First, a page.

GUITAR 101: The Guitar Playing Songwriter Curriculum
This time of year, I’m always reminded of my first semester in college with thoughts of alarm clocks, buring hot coffee, brisk morning breezes, pretty girls in sweaters, falling leaves on the quadrangle, people from other states (how exotic!) and other bio-geometric parabolas. No computers. No cell phones. No Starbucks. You know, “The Stone Age.” The word “curriculum” comes to mind. The dictionary calls it “…a particular course of study.”
So if what we’re studying is how to use the guitar as a songwriting tool (which we are) and how to use the guitar to accompany oneself while performing these original songs (which we are), then there should be some kind of course of study that outlines what to learn and what order in which to learn it. I’ve given a lot of thought to this particular topic and have formed definite opinions, which I’m sure, will conflict with others’ opinions, so I’ll just lay ‘em out there for you to judge for yourself.
Let’s assume you already have a playable guitar and know how to tune it. That’s an article in itself, but I’ve already done that one.
What’s the most important thing for a songwriter to learn first? The Frisbian mode? That one was big in the 1960s. Here’s what I think: CHORDS. Why? Because most songwriters “make up” the melodies in their heads. Maybe the Gershwin’s plunked out melodies on the piano, but most songwriters don’t do that. Most people who start writing songs don’t have formal music training.
Guitar methods that start with reading notation and playing single notes don’t make any sense for songwriters. You’re usually singing the melodies you make up, not playing them on the guitar. So you need some chords to go with the melody that you’re making up in your head. Sometimes you play a few chords, and the chords “suggest” a melody. How do you decide which chords to learn first? You need to learn chords that “go together.” The worst way to learn chords is a “chord dictionary.” That’s like buying an Italian dictionary to learn the language. If you start with a chord dictionary, or one of those ridiculous laminated chord charts you buy at the local music store and proceed without further guidance, you’re in big trouble.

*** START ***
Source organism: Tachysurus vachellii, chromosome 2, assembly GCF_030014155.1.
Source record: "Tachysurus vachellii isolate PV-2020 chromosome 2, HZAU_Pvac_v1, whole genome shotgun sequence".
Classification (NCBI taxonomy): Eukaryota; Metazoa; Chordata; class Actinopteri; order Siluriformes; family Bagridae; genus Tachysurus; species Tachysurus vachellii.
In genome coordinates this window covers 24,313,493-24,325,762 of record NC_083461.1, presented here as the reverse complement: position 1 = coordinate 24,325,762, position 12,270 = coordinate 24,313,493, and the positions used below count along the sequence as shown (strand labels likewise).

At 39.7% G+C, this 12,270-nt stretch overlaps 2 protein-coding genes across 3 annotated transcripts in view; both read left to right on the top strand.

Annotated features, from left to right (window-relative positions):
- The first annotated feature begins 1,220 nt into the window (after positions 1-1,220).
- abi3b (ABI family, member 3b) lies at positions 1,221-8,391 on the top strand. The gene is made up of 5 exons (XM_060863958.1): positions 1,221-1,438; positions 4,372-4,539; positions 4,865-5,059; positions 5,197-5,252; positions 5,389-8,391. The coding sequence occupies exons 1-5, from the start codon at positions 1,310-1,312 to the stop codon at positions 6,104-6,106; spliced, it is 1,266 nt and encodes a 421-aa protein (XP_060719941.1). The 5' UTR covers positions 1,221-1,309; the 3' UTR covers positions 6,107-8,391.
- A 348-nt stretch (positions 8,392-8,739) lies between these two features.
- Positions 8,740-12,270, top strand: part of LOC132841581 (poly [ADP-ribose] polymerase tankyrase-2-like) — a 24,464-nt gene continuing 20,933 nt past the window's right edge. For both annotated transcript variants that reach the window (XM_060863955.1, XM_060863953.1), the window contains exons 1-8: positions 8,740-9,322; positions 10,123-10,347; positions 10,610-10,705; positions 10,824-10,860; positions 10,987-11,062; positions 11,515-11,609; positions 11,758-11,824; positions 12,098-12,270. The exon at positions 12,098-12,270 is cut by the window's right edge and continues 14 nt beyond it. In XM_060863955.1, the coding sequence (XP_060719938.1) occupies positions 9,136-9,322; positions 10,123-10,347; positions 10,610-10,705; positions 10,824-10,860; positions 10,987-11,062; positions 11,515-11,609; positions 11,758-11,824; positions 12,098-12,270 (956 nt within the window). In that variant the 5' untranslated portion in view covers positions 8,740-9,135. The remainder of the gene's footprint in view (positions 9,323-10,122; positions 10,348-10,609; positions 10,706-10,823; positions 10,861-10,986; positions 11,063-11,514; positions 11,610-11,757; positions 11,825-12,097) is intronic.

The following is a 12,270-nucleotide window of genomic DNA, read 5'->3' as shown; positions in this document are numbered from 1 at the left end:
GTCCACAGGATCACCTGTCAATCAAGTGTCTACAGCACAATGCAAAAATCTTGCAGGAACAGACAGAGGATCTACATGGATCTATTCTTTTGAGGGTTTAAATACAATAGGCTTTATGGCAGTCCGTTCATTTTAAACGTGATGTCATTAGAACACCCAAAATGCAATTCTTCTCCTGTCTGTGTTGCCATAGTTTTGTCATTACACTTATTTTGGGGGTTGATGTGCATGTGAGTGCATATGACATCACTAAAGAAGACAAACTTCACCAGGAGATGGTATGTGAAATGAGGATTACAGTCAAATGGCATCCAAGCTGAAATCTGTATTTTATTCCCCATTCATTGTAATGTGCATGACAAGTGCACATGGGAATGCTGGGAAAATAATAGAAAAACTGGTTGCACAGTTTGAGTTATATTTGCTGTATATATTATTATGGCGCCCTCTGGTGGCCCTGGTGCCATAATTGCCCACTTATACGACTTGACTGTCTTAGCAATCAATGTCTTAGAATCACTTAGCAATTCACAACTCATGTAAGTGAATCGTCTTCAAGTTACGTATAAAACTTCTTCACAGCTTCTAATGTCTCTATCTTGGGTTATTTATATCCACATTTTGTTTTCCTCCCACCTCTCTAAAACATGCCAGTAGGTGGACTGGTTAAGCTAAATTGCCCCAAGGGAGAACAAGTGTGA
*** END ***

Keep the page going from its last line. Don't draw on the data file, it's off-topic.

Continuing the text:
Chords that “go together” are in the same key…usually. So what key do you start with? C? It doesn’t have any sharps or flats. That’s good for piano, but not guitar. Why? Because the 3rd most common chord in that key is F. OK, hold up your hand if you love to play an F chord. What? I don’t see any. Why start your course of guitar study with the most frustrating friggin’ chord of all? The alternate course of this article could be “Why Most Guitar Methods Don’t Make Any Sense to Me.” Maybe they’re just not made for songwriters. Here are four basic steps for beginners.
I. The easiest key to start with is the key of G. All of the most common chords in the key of G are easy to make. They are: G, D7, C, D, Em, Am (in order of “commonality”) and, last but not least, Bm. You can play many songs with just G and D7, and thousands more with G, C and D7. Learn Bm first as a four finger non-bar chord. It’ll sound better as a bar (barre) chord, but I recommend learning lots of open chords before you get to bar chords.
One good thing to know about a chord progression is that the simplest chord progression involves only two chords. In the key of G, those chords would be G and D7. “Tulsa Time,” “Achy-Breaky Heart” and “Jambalaya,” are examples of 2-chord songs. Next most common is C. Next is D, then Em, Am, Bm. OK, that’s the key of G.
II. Learn a simple strumming pattern with a pick. The simplest one is strumming down with the pick on every beat. Usually, it’s 1, 2, 3, 4. Since most popular music is in 4/4 time, there are 4 beats to a bar (measure). Then try strumming up on the “ands” or up beats. 1 and 2 and 3 and 4 and, which pick-wise is down/up down/up down/up down/up . Then leave off the last upstroke. Then leave off all the ups except the third one. Then get a metronome and start playing with it at a slow tempo.
III. The next two “guitar-friendly keys” are C and D. If you learn the basic seven chords in either G and D, or G and C, and learn how to use your capo to transpose to other keys (which takes about one guitar lesson to understand) you can play MILLIONS of songs in all 12 keys. (See my previous article about using your capo.) The seven common chords in the key of C are C, F (sorry), G7, G, Am, Dm, and Em. The three most common are C, F and G7.
The chords in the key of D are D, G, A7, A, Bm, Em and F#m with the first 3 being the most common. The chords in the key of A are A, E7, D, E, F#m, Bm and C#m, in order of commonality again. The key of E is E, B7, A, B, C#m and F#m. Those are your five “Guitar-Friendly Keys.”
IV. There are 2 fairly common chords in every key that really aren’t technically in the family (key). I call them “Next-door neighbor chords.” They play in the yard, but they don’t sleep in the house. Here they are:
Key of G: F and A7. The F chord usually goes back to the G or to the C. The A7 usually leads to the D7 chord, which leads back to the G.
Key of C: Bb and D7. The Bb usually goes either to the F or to the C. The D7 usually leads to the G7, which leads back to the C.
Key of D: C and E7. The C usually goes before G or D. E7 usually leads to A7, which leads to D.